Morristown Will Face Repercussions From State’s Change in Mental Health Funding, Nonprofit Coalition Predicts
Thursday, May 11, 2017
Morristown can expect an uptick in homelessness and greater demand on its police department, emergency responders, and Morristown Medical Center’s emergency department after New Jersey changes the way it funds community mental health services on July 1, according to the New Jersey Community Mental Health Coalition.
The state’s switch to fee-for-service funding in the 2018 fiscal year budget will drastically reduce revenue for community mental health providers, preventing them from treating people no matter their ability to pay. As the center of services in Morris County, Morristown will take the brunt of the fallout when residents with mental illness lose access to treatment.
NewBridge CEO Robert Parker, NewBridge Board of Trustees President Betty Cass-Schmidt and NJ Assemblyman Anthony M. Bucco
“Many people in need of treatment will have difficulty receiving it, and we know from what’s happened in other states that cut mental health funding that there will be serious repercussions,” said Robert L. Parker, CEO of NewBridge Services, a member of the NJCMHC.
Untreated mental illness is a major contributor to homelessness, so Morristown can expect a rise in people living on the street and in shelters, Parker said. Lack of treatment also can result in erratic behavior, causing individuals to become dangers to themselves and others, the Morristown resident said.
“The burden will fall to the Morristown Police Department, EMTs and the emergency department at Morristown Medical Center,” Parker said. The Morris School District also could be impacted, forced to hire additional counselors to accommodate students who lose access to care at community mental health centers, he noted.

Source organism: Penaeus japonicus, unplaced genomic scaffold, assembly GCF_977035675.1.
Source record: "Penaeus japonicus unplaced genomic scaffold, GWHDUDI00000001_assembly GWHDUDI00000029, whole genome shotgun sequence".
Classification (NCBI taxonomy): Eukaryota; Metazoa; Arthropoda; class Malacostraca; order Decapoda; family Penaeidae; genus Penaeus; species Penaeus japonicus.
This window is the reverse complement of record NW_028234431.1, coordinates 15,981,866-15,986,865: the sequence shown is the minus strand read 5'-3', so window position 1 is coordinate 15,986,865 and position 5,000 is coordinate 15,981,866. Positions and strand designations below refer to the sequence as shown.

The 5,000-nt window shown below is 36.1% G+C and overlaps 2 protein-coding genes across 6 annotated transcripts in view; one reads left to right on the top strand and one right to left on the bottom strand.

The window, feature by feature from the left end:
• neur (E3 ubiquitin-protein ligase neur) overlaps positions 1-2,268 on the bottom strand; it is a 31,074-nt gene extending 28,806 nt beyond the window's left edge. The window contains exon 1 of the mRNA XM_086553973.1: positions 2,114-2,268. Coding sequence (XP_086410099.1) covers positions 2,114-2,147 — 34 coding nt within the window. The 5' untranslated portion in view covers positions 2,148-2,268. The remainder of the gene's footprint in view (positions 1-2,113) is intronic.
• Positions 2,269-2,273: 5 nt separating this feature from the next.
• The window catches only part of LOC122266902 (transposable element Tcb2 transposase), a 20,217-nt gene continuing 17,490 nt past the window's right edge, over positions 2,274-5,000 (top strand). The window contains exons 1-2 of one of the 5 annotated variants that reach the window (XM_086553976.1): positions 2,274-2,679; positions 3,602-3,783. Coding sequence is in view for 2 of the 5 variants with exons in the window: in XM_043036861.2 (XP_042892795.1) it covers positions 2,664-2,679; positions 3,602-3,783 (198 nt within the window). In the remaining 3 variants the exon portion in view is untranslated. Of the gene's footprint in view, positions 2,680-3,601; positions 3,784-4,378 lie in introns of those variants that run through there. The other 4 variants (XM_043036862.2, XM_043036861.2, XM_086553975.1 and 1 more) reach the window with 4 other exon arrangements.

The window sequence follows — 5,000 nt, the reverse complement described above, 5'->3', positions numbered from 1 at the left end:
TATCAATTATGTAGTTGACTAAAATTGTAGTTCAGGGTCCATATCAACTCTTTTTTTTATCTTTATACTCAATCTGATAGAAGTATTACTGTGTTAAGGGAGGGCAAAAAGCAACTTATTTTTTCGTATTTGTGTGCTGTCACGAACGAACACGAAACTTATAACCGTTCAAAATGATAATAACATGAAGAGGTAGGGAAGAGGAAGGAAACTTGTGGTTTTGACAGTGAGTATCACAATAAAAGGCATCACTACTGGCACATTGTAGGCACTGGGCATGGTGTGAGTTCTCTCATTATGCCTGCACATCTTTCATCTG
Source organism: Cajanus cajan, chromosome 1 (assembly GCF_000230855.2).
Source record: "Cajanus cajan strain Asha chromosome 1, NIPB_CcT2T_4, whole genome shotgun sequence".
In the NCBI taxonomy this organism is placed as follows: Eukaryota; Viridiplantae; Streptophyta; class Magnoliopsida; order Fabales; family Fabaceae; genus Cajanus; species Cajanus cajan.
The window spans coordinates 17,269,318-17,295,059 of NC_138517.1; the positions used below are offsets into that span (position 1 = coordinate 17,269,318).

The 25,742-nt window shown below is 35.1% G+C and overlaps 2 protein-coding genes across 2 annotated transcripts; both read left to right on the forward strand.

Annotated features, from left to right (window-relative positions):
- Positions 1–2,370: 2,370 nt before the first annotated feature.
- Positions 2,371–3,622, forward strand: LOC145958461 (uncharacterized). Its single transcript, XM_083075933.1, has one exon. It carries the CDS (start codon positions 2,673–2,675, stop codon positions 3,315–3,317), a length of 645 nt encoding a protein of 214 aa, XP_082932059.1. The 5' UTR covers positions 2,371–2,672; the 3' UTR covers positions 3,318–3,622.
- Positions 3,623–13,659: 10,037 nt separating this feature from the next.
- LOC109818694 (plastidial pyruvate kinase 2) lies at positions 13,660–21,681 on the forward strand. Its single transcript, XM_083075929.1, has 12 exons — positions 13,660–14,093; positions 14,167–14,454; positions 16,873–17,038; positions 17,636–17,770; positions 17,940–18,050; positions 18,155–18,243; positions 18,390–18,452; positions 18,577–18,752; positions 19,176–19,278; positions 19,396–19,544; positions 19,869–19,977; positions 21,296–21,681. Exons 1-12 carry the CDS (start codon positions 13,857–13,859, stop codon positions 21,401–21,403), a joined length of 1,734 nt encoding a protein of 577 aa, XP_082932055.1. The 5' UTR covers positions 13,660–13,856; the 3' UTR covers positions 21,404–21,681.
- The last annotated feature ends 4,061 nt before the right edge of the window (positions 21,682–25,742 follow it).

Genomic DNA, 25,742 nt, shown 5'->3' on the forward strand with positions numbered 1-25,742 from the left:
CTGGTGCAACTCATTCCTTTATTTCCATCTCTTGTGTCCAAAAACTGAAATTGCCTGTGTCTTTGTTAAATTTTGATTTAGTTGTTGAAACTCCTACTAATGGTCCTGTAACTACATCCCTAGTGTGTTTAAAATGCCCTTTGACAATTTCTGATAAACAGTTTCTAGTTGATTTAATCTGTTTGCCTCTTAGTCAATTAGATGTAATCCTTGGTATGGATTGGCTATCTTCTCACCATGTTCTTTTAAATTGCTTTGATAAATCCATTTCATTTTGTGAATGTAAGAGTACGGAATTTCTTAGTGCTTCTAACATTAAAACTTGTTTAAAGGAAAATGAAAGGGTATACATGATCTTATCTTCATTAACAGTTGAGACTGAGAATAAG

Under fee-for-service funding, the state will reimburse providers for certain services considered “billable,” but not others, and in some cases at rates that do not cover actual costs. NewBridge estimates it will be unable to serve as many as 768 clients and face staff reductions of up to 20 percent.
At NewBridge’s gala last month, Assemblyman Anthony M. Bucco (R-Morris) raised concerns about fee-for-service funding of mental health. “I implore you to make your voices heard!” Bucco told guests. Attorney Marcy McMann, chair of the Morris County Mental Health Addictions Services Advisory Board, and Morris County Freeholder Christine Myers also warned that the funding system would be harmful.
“This new system, it’s not working for us!” Myers said. The Morris County Board of Chosen Freeholders in March passed a resolution urging the state to put fiscal safeguards in place during the transition to fee-for-service funding, or to delay its implementation.
Last week, Bucco’s father, Sen. Tony Bucco (R-Morris) became a prime sponsor of legislation to protect community mental health care. If passed, the bill would make available backup funding for one year to ensure community providers can continue serving people in need.
“Unless the state adds safeguards to the new fee-for-serving funding, NewBridge and other community mental health providers will cease being the safety net that has sustained people in need for more than 40 years,” Parker said.
Last year alone, NewBridge helped 10,000 children, adults and seniors a year through counseling, housing and education programs in Morris, Passaic and Sussex counties, and elsewhere. NewBridge began as a local mental health center in 1963 — the year as President John F. Kennedy called on Congress to create a national program for mental health — and has expanded and evolved over 54 years to meet the growing needs of its communities.
NewBridge and eight other community mental health nonprofits formed NJCMHC in April to advocate for continued comprehensive treatment and care for mentally ill adults and children throughout New Jersey.
NewBridge Services, a 501c(3) nonprofit, is a premier provider of counseling services, housing and educational programs in northern New Jersey serving 10,000 adults and seniors last year alone. NewBridge treats mental illnesses and addictions; teaches skills for coping with stress, grief and challenging relationships; builds and manages affordable housing; offers school-based programs that teach children and adolescents resiliency skills for healthy emotional development; helps young adults succeed in their education and prepare for careers; and supports seniors so they can remain independent. Throughout its more than 50-year history, NewBridge has remained true to its mission of bringing balance to people’s lives by tracking shifts in communities’ needs and providing innovative, effective programs to meet them.